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No thanks.

No thanks.

Posted Oct 26, 2012 16:48 UTC (Fri) by cmccabe (guest, #60281)
In reply to: No thanks. by Cyberax
Parent article: Haley: We're doing an ARM64 OpenJDK port!

I know I shouldn't reply to an obvious troll post, but I can't help myself.

Go has excellent reflection. See the reflect package for details. This makes sense because one of the criticisms the Go authors had of C++ was the lack of good reflection support.

Its dynamic code loading support is not poor, but nonexistent. Go doesn't support loading modules at runtime. In general, loading modules into a giant monolithic program is often a poor design. It's bad for robustness and often bad for security too. It's usually better to structure your design in terms of communicating processes. Go makes that easy by supporting Go globs, protocol buffers, JSON, etc. etc.

I use Java every day at work. One of the big hassles is setting up your CLASSPATH and making sure you have all the jars you need, but not the ones you don't. It's not just possible but common for different versions of the same jar to fight with one another when you have multiple projects dumping jars into the dumping ground-- er, sorry, runtime classpath. It's funny that Java, often held up as the pinnacle of static-ness, has one of the most dynamic loading systems out there.

This extremely dynamic loading system was also implicated in some of the recent Java security vulnerabilities. Basically some pretty cool guy, eh, managed to get access to something very much like eval().


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No thanks.

Posted Oct 26, 2012 19:59 UTC (Fri) by danieldk (subscriber, #27876) [Link]

> It's bad for robustness and often bad for security too.

It's ironic to speak of security, when you do static linking *all the time*.

No thanks.

Posted Oct 27, 2012 21:11 UTC (Sat) by cmccabe (guest, #60281) [Link]

Java's extremely dynamic binding did not save it from problems resulting from stale versions.

It's normal for enterprise environments to be a few versions of Java behind. Some of the build tools, like Maven, encourage this anti-pattern by allowing people to specify library dependencies on specific versions. In fact, I think it issues a warning message in some cases if you fail to specify an explicit version dependency.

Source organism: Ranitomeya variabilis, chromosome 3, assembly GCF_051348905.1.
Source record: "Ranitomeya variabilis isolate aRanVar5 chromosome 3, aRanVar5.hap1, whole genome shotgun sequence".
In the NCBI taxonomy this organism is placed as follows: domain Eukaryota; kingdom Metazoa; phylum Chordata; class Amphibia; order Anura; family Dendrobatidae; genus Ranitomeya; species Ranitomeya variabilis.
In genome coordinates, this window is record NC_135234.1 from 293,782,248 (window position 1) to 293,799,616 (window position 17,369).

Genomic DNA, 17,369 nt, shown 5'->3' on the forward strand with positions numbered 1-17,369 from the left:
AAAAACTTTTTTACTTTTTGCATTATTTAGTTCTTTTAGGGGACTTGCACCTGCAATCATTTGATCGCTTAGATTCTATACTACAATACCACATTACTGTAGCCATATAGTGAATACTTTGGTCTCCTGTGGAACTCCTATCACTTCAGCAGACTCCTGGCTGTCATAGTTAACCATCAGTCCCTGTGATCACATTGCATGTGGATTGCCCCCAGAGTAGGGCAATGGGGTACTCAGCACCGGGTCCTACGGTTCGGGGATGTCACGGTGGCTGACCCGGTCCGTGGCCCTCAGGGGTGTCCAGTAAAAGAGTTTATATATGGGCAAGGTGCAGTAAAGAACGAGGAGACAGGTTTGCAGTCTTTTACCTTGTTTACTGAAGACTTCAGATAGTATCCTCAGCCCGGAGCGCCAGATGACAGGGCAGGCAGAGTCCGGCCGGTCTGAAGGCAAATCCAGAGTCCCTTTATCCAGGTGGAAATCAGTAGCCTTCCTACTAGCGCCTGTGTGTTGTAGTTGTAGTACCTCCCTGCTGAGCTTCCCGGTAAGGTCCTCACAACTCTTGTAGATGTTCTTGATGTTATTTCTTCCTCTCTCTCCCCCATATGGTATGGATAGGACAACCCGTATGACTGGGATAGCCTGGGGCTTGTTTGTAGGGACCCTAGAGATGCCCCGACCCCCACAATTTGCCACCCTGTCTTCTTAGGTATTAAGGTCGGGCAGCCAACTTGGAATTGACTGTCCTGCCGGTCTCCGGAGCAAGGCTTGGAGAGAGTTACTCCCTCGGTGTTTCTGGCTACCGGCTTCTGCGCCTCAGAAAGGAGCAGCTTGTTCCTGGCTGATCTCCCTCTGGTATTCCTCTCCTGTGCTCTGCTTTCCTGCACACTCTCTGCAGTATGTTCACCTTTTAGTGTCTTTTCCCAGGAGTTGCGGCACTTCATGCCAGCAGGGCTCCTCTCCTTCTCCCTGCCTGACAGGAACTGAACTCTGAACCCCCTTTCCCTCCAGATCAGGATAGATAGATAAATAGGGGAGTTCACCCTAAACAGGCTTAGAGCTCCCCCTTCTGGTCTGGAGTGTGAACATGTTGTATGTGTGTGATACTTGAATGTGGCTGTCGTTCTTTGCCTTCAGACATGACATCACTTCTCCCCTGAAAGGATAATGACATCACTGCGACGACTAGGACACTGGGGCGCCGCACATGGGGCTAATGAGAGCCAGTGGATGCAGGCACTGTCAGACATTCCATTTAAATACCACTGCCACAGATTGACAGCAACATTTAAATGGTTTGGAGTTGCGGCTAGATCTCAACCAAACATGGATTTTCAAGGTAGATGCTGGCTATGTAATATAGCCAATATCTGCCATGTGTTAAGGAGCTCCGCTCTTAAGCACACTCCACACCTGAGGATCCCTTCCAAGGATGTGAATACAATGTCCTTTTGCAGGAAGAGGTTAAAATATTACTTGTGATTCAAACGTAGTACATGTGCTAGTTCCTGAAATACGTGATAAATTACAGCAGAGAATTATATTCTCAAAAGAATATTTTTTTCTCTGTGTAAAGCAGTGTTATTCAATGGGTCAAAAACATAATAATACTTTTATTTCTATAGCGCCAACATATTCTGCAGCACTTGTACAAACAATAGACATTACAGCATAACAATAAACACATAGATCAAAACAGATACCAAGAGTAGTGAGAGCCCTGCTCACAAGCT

The underlying problem is that there's no concept of a version number API in Java. In C there are library name conventions that allow you to ask for the newest version of the library that implements a given API. But Java never developed those conventions, so your only safe course of action is to peg to a specific version.

By the way, JDK7 is still considered new and untested by most enterprise Java users. I don't even have it installed yet because what would be the point? It's still experimental in the context of Hadoop.

Another thing to note is that there are going to be a lot fewer security issues in managed code than in C/C++ libraries. I enjoy programming in C and C++, but let's not kid ourselves. I think Go's model is fine. If there's a big security flaw discovered in some Go library, it will trigger a lot of binaries to be re-downloaded from Linux distros. But I don't expect that to happen that often.

No thanks.

Posted Oct 28, 2012 16:29 UTC (Sun) by nix (subscriber, #2304) [Link]

Not only are there library name conventions, but many C environments also support versioned symbols, so you can fix bugs in a function without breaking old programs that may depend on that bug.

The irony is that the original implementer of this feature (before GNU souped it up by adding default symbol versions) was... Sun, and it has stood them in very good stead over the years. I have no idea why on earth the Java people didn't learn from the people across the hall in this area.


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